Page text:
Having the dynamic reload capability is helpful, especially when you are in the development phase of your applications. However, there is a price to pay for this feature. Review the AS/400 Java Virtual Machine (JVM) for a moment; the JVM is the key component that allows the AS/400 platform to interpret byte codes generated by Java. The JVM on the AS/400 uses something called a Java Transformer to create an optimized program object known as Direct Execution (DE) whenever your class file is run the first time. This object is persistent in the file system so it results in better runtimes on subsequent runs. However, this concept has one exception: When the user class loader loads the class file, DE resides in JVM memory instead of the AS/400 IFS.
The reload feature of WebSphere Application Server is implemented with the user class loader. Therefore, the DE object created for this class file persists not in the file system but only in your JVM memory. This means that, if you recycle your HTTP server (which, in turn, recycles the JVM that WebSphere Application Server is running), you will lose the DE associated with those reloadable servlets, and your first invocation of any reloadable servlet will take a hit on performance in order to create a DE. Because of this performance implication, you might consider putting your servlets in a nonreloadable class path. Furthermore, in a production system environment, you probably do not expect your servlets to change frequently. In that case, you can specify your servlets in the Application Server Classpath field shown in Figure 2.
One thing you will notice is that, in order to update the Application Server Classpath field, you have to toggle the Use System Classpath? field to No. (Make sure you toggle it back to Yes when you are done updating the class path.) All your servlets specified in this class path are loaded by the system class loader, and their DEs persist in the file system. You can even precreate the DEs if you want to avoid performance degradation when loading servlets the first time. Servlets loaded through this class path do not have the dynamic reload capability. No matter where you choose to put your servlets, you can always invoke them with the following format:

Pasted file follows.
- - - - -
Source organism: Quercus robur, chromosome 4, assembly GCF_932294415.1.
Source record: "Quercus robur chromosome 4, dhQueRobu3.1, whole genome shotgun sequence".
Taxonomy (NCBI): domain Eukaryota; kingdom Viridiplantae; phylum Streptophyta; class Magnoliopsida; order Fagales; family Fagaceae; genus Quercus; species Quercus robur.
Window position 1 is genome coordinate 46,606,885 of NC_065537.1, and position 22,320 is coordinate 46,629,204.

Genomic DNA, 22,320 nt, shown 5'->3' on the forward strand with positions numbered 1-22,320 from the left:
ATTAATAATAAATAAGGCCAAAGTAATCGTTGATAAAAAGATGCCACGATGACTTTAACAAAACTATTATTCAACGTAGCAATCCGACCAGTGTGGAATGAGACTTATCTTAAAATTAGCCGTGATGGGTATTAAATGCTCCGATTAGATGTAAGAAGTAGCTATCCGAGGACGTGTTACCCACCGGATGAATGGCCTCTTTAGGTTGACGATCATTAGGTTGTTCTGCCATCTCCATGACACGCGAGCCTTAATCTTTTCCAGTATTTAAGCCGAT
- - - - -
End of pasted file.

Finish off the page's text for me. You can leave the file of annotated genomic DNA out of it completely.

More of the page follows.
Deciding where to put your JSP files is similar to deciding where to put your HTML files. For example, if you are going to place your .jsp files in the /myApp/jsp/ directory, you need a Pass directive in your HTTP configuration file that might look like this:
Pass /catalog/* /myApp/jsp/*
To be more specific, you could use this directive:
Pass /catalog/*.jsp /myApp/jsp/*.jsp
In both cases, you can invoke your .jsp file with this URL:
The technique shown masks the real AS/400 IFS directory name /myApp with the logical directory name /catalog. Masking real directory names with logical ones is a technique commonly used to hide the directory structure of your system from hackers for security. If you don’t want to hide the real name, you could use the following Map directive to enable JSP:
WebSphere Application Server enables your IBM HTTP Server for AS/400 to run Java Web applications such as servlets and JSP. It also offers Extensible Markup Language (XML) Document Services, which allow you to implement server-side XML document processing.
Java servlets run on your server as Java applets do on your browser. Servlets do not replace applets but offer another solution. Imagine that you can have your server process your Java application logic instead of spending time to download classes to your client browser. Servlets output HTML so the actual transfer takes a small amount of time
and eliminates dependence on the browser. This technique provides functionality similar to cgi-bin programs. However, servlets are more portable and efficient because they are written in Java and can take advantage of threads.
JSP is a server-side scripting technology similar to Microsoft’s Active Server Pages (ASP). However, JSP has the advantage of being platform- and vendor-independent because of its Java nature.
Although Enterprise JavaBeans (EJB) is not available in WebSphere Application Server 2.0 Standard Edition, WebSphere Application Server will have EJB support through Version 3 of WebSphere Application Server Advanced Edition in the first quarter of 2000.
There Is No ‘I’ in Java
You might wonder which to choose for implementing Web applications: servlets or JSP. It turns out that it is best to create a robust Web application by using both servlets and JSP. The main reason is that JSP allows you to separate output from business logic. Therefore, you can focus your business logic via servlets and reusable JavaBeans while using JSP to implement your application-specific presentation logic.
References and Related Materials
• AS/400 information for Java: publib.boulder.ibm.com/pubs/html/as400/v4r4/ic2924/info/java/index.htm
• “Face-off: JSP vs. ASP,” Don Denoncourt, MC, October 1999
• IBM WebSphere site: www.as400.ibm.com/websphere
• ”Using JavaServer Page Syntax with WebSphere,” Lisa Wellman, AS/400 NetJava Expert (Web Edition), February/March 1999, www.midrangecomputing.com/anje/99/02
Figure 1: The Java servlets panel enables WebSphere Application Server
Figure 2: The Java Engine configuration in the Application Manager GUI allows class path configuration.